He rented it before he knew what to do with it. He rented it because he had to own it, to stand in it an owner, before he could know what to do with it.
On a side-street in town he noticed the key left sitting in the lock of an empty shop space. He was sure had not been empty the previous week, but he could not remember what had once occupied it. The letting agent’s sign outside seemed to give him permission to turn the key and enter.
The space was perfect. Fifteen precise square metres of hardwood pine floor and clean-plastered white walls. A discreet, five-foot doorway at the back into unimportant storage space, toilet, kitchenette. There was no shelving, no place set out for shelving. Similarly no set place for a counter or cashbox. No evidence of the previous tenant or his arrangements.
He detachedly negotiated a minimal rent, arguing the local economy and the street’s remoteness from the shopping centre. He paid upfront and signed a month-by-month lease with the landlord. Sunday morning was spent in his garage jigsawing the letters of his name out of inch-thick plywood. With a foot ladder and a drill he fixed the sign above his shop, and carefully painted the slightly uneven letters. By Sunday evening “L. Mooney” hung above the door, and he was ready.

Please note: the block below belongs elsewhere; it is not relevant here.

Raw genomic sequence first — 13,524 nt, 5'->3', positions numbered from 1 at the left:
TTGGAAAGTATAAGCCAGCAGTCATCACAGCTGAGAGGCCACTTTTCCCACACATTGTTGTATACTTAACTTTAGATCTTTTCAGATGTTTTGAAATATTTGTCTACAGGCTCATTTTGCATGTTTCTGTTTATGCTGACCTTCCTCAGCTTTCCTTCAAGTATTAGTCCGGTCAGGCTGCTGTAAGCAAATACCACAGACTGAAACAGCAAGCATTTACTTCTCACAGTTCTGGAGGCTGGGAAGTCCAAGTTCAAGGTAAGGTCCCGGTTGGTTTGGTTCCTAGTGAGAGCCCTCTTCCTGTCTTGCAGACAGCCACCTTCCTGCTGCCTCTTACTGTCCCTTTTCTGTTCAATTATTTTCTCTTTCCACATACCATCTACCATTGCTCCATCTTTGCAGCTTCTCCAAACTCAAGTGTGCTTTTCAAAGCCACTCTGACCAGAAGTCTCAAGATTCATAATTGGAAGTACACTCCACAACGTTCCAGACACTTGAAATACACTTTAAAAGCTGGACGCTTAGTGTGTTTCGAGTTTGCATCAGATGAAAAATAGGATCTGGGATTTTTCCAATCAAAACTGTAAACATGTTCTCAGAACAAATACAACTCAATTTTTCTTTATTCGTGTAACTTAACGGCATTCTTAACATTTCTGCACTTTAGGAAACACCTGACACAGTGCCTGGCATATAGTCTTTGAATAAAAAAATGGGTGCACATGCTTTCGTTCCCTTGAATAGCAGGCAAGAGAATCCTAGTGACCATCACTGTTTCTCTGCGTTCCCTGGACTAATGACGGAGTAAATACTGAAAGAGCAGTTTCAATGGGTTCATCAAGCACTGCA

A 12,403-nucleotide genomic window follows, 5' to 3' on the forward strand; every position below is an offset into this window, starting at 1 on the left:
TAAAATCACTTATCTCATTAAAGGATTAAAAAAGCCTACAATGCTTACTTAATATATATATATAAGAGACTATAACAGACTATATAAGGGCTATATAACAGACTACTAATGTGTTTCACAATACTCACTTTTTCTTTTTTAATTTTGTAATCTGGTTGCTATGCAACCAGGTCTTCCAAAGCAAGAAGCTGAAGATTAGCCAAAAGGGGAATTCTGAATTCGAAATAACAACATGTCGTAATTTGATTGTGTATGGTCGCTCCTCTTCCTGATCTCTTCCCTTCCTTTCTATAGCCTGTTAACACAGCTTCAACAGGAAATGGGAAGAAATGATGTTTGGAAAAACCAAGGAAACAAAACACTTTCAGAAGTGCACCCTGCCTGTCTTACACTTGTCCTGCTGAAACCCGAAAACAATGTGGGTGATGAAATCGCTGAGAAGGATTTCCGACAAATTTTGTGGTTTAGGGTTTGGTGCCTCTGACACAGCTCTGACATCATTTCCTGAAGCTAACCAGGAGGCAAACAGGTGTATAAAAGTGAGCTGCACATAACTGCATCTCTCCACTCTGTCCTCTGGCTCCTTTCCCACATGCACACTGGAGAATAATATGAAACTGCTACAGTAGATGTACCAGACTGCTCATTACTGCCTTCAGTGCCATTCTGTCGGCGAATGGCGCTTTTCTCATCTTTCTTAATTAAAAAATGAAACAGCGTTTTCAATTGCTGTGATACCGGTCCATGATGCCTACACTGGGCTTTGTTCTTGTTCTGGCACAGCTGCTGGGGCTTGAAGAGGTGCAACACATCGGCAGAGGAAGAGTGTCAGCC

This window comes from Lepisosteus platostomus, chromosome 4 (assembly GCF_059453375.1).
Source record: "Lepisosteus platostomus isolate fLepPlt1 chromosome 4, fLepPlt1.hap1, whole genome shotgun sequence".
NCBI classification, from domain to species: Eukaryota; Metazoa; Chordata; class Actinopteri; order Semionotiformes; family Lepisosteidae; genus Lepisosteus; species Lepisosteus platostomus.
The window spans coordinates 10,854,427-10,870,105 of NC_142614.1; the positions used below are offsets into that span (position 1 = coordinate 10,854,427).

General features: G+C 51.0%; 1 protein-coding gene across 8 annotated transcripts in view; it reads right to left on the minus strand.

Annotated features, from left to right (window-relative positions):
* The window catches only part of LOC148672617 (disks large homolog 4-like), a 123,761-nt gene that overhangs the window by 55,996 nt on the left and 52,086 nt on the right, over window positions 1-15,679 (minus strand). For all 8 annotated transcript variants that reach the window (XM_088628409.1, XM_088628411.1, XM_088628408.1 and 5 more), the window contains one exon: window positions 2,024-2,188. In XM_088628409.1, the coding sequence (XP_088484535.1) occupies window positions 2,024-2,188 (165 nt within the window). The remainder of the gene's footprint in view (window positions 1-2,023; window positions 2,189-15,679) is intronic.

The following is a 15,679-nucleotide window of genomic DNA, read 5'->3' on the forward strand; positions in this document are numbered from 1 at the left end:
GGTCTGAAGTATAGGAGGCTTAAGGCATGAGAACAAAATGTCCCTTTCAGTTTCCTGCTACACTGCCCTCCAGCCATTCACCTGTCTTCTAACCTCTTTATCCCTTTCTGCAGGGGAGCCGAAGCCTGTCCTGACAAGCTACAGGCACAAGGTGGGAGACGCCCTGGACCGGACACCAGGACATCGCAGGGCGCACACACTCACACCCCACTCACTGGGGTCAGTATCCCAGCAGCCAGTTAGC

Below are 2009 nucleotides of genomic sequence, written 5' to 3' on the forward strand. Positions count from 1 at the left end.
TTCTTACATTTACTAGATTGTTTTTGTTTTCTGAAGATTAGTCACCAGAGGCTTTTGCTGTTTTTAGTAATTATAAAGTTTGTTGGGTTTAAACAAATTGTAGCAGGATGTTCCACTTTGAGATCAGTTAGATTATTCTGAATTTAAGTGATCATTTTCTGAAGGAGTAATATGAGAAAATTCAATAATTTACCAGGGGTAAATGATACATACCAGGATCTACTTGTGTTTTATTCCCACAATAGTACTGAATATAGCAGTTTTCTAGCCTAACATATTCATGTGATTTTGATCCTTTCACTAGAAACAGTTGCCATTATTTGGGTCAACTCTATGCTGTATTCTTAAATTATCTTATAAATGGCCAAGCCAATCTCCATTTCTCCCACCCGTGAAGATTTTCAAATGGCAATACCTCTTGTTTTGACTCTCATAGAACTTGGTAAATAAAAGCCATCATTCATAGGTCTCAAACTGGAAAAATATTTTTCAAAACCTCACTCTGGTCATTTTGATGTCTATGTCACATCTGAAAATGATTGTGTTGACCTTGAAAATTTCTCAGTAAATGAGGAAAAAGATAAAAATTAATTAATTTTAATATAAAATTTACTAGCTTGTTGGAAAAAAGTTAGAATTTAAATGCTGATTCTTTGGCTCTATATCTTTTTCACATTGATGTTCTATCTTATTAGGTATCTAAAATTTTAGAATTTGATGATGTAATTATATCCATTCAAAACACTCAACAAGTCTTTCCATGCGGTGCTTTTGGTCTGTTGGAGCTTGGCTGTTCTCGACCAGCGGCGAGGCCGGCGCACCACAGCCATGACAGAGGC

A small desk, a chair, and a reading book was all that he installed. The windows provided excellent reading light throughout the day. On Monday he had very few visitors. Most passersby did not realise the shop had opened, and glanced half-interested through the front glass before continuing. Two or three opened the door and asked ‘When are you opening?’
He would put down his novel and reply ‘We are open,’ and wait expectantly. In most cases the visitors would look around, laugh, and walk on in puzzlement.
‘What are you selling?’ asked one elderly lady.
‘What are you looking for?’ replied Mooney.
‘Well, I’m out for a few mackerel, if I can find them,’ said the lady. ‘And spuds.’
‘Ah, you’ll probably need to go down to Jerry Daly’s for that,’ he said.
The woman narrowed her eyes. ‘I know that. That’s where I was going.’
By Wednesday interest had spread through the town. Dozens of people called in over the course of the day. ‘Are you open yet?’ they invariably asked. Mooney nodded. Hesitant confusion ensued. Word spread.
The shop remained open all year. Monday through Saturday from ten until five. By the time everyone in town had poked their head through the door, earlier visitors were calling in again to see what had changed. Nothing had changed but the book in his hand. If anything its popularity increased after the initial buzz. L. Mooney’s was a recommended destination for visitors to the town. There was no joke. There was no explanation. There was a man reading a book in a clean, warm room. His name was “L. Mooney”. It was worth seeing.